Leh, Aug.17 (ANI): Less than two weeks ago the word 'Ladakh' evoked images of a spectacular wind-swept land of an unmatched beauty nestling amongst the great Himalayan and Karakoram mountain ranges and the upper Indus River Valley.
Equally evocative were the images of tourists from far corners of the world seeking out the unique cultural heritage and the breathtaking trekking trails amidst the nature at its best.
On the night of August 6, everything changed when the nature's fury was unleashed as never before in living memory here. Cloudburst occurring on an open land, or mountains will largely invite academic interest. It will not have the destructive ramifications as in a populated area, particularly, in an ecologically fragile zone, of undulating mountains and rocky terrain like Ladakh.
Here the ensuing mudslides gobbled up everything in its path, buildings, tress, human beings and animals leaving a trail of destruction, death in a region ill-prepared for such a calamity, on a gentle, warm-hearted people who were looking forward to yet another tourist season which brings livelihoods and prosperity.
The priority, undoubtedly, is speedy and appropriate relief and rehabilitation before the onset of a long and bitter winter in this high altitude terrain. But it's a mammoth task. Equally pertinent, albeit in a reflective sense is the question of Ladakh's links within and with the outside world, not only in times of disaster but in normal times.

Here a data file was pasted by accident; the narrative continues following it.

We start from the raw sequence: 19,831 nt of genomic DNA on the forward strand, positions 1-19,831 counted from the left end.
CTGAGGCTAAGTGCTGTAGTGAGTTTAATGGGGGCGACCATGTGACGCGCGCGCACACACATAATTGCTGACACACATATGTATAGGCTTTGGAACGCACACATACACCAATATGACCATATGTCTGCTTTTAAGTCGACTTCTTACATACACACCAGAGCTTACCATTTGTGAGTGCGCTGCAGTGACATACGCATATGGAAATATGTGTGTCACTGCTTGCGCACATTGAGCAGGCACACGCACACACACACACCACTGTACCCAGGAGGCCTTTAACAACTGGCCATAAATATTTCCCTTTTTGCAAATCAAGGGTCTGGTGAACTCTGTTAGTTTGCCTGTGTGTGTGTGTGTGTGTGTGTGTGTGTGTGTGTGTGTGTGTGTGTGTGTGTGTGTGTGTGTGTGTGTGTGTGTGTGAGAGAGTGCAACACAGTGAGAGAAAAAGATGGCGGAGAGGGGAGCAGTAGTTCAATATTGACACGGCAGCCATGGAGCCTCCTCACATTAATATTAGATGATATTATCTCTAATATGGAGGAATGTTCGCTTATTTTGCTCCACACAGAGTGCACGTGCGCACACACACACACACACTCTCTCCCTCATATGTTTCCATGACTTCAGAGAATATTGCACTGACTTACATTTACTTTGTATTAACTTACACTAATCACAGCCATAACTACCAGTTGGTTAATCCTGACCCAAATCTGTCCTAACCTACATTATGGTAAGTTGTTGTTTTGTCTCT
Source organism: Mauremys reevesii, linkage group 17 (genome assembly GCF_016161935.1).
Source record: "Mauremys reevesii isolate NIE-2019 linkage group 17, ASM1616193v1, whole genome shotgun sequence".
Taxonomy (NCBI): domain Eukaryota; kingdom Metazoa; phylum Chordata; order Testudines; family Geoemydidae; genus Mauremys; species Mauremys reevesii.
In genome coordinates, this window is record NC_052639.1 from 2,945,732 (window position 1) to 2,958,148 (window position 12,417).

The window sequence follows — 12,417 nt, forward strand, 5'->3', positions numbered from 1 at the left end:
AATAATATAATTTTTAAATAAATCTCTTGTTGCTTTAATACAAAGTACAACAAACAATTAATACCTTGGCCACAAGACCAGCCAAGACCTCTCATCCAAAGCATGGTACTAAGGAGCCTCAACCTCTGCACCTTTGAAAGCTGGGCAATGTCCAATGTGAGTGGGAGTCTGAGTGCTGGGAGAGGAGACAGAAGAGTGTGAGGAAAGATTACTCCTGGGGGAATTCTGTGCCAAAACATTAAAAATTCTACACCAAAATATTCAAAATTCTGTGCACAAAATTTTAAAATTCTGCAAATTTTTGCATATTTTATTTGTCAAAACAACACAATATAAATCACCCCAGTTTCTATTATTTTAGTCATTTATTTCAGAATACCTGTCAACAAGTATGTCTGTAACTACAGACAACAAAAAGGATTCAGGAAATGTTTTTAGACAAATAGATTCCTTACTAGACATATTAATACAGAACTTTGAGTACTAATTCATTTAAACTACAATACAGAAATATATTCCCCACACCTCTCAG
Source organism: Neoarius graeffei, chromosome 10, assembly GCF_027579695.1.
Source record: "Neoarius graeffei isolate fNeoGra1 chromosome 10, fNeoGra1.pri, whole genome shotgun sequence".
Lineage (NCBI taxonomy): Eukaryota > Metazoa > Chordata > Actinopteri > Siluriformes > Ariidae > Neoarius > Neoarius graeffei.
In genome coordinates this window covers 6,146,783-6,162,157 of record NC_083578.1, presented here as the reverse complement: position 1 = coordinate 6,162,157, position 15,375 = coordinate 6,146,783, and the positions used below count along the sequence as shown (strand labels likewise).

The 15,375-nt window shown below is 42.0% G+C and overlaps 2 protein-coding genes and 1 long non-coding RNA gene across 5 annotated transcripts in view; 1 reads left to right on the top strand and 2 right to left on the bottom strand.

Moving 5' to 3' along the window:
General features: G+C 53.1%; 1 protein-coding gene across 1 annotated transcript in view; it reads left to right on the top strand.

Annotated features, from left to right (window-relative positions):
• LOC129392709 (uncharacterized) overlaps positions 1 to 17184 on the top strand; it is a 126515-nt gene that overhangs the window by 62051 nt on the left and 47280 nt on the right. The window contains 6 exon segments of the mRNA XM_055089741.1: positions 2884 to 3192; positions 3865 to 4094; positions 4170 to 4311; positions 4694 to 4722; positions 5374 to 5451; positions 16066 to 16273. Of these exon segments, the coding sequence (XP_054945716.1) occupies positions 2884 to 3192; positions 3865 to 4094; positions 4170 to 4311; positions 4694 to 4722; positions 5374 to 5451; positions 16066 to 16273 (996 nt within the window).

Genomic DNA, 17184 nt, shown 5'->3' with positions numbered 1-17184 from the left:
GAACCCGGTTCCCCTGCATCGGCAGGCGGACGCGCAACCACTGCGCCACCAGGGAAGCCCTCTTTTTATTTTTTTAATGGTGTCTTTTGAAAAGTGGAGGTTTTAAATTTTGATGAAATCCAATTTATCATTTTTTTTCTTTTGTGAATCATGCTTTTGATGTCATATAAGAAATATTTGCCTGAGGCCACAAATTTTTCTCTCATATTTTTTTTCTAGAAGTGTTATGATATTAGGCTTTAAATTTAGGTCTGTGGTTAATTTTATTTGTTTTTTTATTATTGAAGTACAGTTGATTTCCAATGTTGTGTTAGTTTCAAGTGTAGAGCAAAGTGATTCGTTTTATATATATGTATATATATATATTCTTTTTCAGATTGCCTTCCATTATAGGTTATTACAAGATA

We need to ask ourselves, how much does the average reader or viewer of mass media really knows about this region besides the stereotypical images which have suddenly been demolished by the cloudburst in the wee hours of August 6?
Also how effective or widespread are media links within the region, knitting people together, sharing information, views and opinions about the region and the world beyond?
Ladakh's journey in this Information Age lies rooted in its history. Its distinct ethnicity and culture and perhaps the most defining aspect, its remoteness from the rest of the country, exacerbated during a time of crisis when the only two road links via Manali and Srinagar are disrupted. Since time immemorial, the people of this region of the country have remained secluded from the rest of the country. Most of the rural areas are inaccessible, mountainous, remote and isolated.
There are pockets within Leh district (Ladakh has two districts, Leh and Kargil), which remain cut off for six to seven months in a year during winter when the snow sets in.
This remained the situation till the 1970's when the region was opened to tourism which created new and lucrative sources of income for the local people. But that was not all. It brought in a plethora of information and new ideas linking this isolated mountainous region instantly to the fast-paced progress of the developed world.
Exposure to technology was one thing. Interaction with perhaps the best and brightest from across the globe was quite another! Academics, scientists, writers, artists came to Ladakh in a different capacity-as tourists and left their imprint on the region, on the minds and hearts of people. It was the first 'opening' of links ever since trade routes to Central Asia and Tibet were closed in early 1960s, following Chinese' Cultural Revolution.